*Regulators still are adding more banks than they are removing from their problem lists, although the number of problem banks -- those that regulators think are in danger of failing or have serious problems -- is growing far more slowly today than in 1982 and 1983. FDIC Chairman Isaac said that 725 banks -- about 5 percent of the nation's total -- are on the so-called problem lists. Those banks control a similar percentage of the system's $2.5 trillion in total assets. Most of them will get better rather than fail. There are about 75 more problem banks than there were nine months ago. But last year their numbers were growing by 30 a month. Another 1,400 of the nation's 15,000 banks whose problems are less serious are being watched carefully by regulators.

Problem loans and problem banks have been around since the advent of the industry. But the growing proclivity of big depositors to pull their funds when a bank is in trouble adds a new dimension to the problems of the banking system and the regulators.

The essence of banking is confidence. If depositors lose confidence in a bank, whether or not the bank is financially healthy, the bank is at risk. A solvent bank that can't attract enough funds to finance its loans and assets cannot stay in business.

That's what happened to Continental Illinois National Bank, not long ago the nation's sixth-biggest bank. Depositors finally deserted the institution in droves last spring in the biggest run on a financial institution in history.

The bank had been plagued by rising problem loans, many of them to oil and gas borrowers, since the middle of 1982. But no new developments emerged in mid-May, when suddenly depositors -- many of them foreign -- began to pull out their funds. Federal banking regulators worried that the failure of the multinational bank could sabotage the entire banking system -- the Chicago bank had $41 billion in assets last March. The government stepped in with the biggest rescue package in history.

Continental is the most vivid example of the role of confidence in banking. Although it was a weakened institution, the bank is solvent today even after regulators forced it to write off about $1 billion in problem loans.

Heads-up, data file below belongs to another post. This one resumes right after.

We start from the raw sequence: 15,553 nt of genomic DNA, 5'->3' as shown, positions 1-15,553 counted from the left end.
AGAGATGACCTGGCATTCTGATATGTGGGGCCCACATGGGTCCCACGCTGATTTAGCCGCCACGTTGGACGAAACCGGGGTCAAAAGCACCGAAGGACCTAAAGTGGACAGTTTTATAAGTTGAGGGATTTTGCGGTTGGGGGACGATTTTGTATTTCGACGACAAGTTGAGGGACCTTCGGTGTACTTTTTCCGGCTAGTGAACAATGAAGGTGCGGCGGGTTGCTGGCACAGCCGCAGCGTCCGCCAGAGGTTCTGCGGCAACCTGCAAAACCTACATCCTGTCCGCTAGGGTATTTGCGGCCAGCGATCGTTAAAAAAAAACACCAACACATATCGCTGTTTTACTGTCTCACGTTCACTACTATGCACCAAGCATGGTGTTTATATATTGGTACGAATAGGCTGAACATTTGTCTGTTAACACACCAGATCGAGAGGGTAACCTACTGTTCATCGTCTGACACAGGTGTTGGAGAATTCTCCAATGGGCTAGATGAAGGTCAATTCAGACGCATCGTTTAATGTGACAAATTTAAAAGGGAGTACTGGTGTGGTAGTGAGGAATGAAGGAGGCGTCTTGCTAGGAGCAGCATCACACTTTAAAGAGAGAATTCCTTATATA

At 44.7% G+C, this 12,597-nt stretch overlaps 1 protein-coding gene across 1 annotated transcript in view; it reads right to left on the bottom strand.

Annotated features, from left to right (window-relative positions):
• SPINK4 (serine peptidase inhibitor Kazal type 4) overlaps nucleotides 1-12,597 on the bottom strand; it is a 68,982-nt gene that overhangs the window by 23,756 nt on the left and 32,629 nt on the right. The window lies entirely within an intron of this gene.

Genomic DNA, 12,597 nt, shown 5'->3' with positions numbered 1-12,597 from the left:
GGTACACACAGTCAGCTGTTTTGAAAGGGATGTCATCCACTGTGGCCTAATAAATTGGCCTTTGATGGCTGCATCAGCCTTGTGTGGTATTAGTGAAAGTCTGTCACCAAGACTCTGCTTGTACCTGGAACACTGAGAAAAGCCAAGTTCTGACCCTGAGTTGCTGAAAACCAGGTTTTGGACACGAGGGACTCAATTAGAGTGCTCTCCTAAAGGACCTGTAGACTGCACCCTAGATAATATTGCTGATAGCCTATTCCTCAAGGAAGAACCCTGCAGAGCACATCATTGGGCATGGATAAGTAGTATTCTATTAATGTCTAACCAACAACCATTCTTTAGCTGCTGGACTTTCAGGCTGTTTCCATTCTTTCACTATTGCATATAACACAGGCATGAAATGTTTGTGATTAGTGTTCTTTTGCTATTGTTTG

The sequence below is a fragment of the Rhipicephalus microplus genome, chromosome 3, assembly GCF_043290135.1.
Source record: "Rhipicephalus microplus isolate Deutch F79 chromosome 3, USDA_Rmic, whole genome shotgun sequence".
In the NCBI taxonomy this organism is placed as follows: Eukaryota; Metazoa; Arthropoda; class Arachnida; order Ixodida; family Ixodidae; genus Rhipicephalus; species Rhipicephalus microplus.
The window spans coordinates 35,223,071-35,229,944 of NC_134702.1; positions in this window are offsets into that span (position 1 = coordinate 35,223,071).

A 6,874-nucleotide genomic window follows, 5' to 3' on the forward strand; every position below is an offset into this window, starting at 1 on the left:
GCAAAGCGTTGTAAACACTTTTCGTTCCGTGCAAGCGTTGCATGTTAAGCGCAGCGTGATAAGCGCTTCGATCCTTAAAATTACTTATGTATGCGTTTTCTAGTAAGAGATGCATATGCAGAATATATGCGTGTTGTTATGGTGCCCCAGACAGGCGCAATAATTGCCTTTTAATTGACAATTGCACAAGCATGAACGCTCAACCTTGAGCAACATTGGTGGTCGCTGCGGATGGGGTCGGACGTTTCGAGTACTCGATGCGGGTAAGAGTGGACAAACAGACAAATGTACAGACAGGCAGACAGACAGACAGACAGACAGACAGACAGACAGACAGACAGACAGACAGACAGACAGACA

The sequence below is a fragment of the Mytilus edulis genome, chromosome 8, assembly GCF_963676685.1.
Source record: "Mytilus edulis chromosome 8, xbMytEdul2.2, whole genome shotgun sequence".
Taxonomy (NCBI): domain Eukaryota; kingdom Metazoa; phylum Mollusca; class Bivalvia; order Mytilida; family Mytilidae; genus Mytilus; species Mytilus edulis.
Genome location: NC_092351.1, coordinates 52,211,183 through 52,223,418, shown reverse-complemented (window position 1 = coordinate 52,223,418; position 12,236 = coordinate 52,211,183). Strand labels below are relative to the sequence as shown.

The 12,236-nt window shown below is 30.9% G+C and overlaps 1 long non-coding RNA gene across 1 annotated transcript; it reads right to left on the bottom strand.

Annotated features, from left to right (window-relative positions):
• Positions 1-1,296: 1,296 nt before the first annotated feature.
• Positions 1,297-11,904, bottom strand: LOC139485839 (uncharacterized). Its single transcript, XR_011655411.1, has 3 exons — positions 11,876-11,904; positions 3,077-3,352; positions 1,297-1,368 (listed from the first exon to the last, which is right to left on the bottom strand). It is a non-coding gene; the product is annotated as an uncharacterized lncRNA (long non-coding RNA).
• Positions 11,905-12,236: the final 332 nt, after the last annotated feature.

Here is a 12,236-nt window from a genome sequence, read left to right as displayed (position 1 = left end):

Other, far smaller, banks have faced similar runs. The depositors most likely to pull out are not small consumer depositors. Their deposits are insured up to $100,000 by the FDIC. Those most likely to panic are the professional investors with deposits in excess of the $100,000 insurance limit.

The bigger the bank, the more likely it is to have a heavy concentration of large-sized deposits. Bankers say privately they worry that a similar crisis in confidence -- founded or unfounded -- could touch off a run at another major bank with an overload of problem loans.

But in the end, the run at Continental may have calmed the big depositors.

"The health of the system has been underwritten by the fact that Continental Illinois didn't go under," said James Wooden, chief banking analyst for the brokerage firm Merrill Lynch, Pierce, Fenner & Smith.

Comptroller Conover said that the government's Continental package demonstrated to the world that the U.S. government is willing to stand behind its banking system.

But even during the height of the run on Continental -- when the markets were exceptionally nervous and the government's response was unclear -- Manufacturers Hanover Trust Co. was able to stop rumors that it was in trouble, with no help from the government.

Manufacturers, the nation's fourth-largest bank, has the largest concentration of loans to Argentina, the debtor nation that has had the most problems coming to terms with its lenders and its deteriorating economy. It was a likely target for rumor mongers. That Manufacturers staved off rumor problems helped assure regulators and bankers that the lack of confidence in Continental has not spilled over and does not pose a threat to the health of the system.

If the first line of defense against banking problems is a healthy economy and good management, the second line is good regulation. The last is the massive trust fund run by the FDIC.

Regulators have faced increasing criticism from Congress and others in recent years. The problems at Penn Square National Bank -- whose failure in the middle of 1982 triggered the events that led to Continental's disaster -- were well-known to regulators, who tried to correct the situation for years.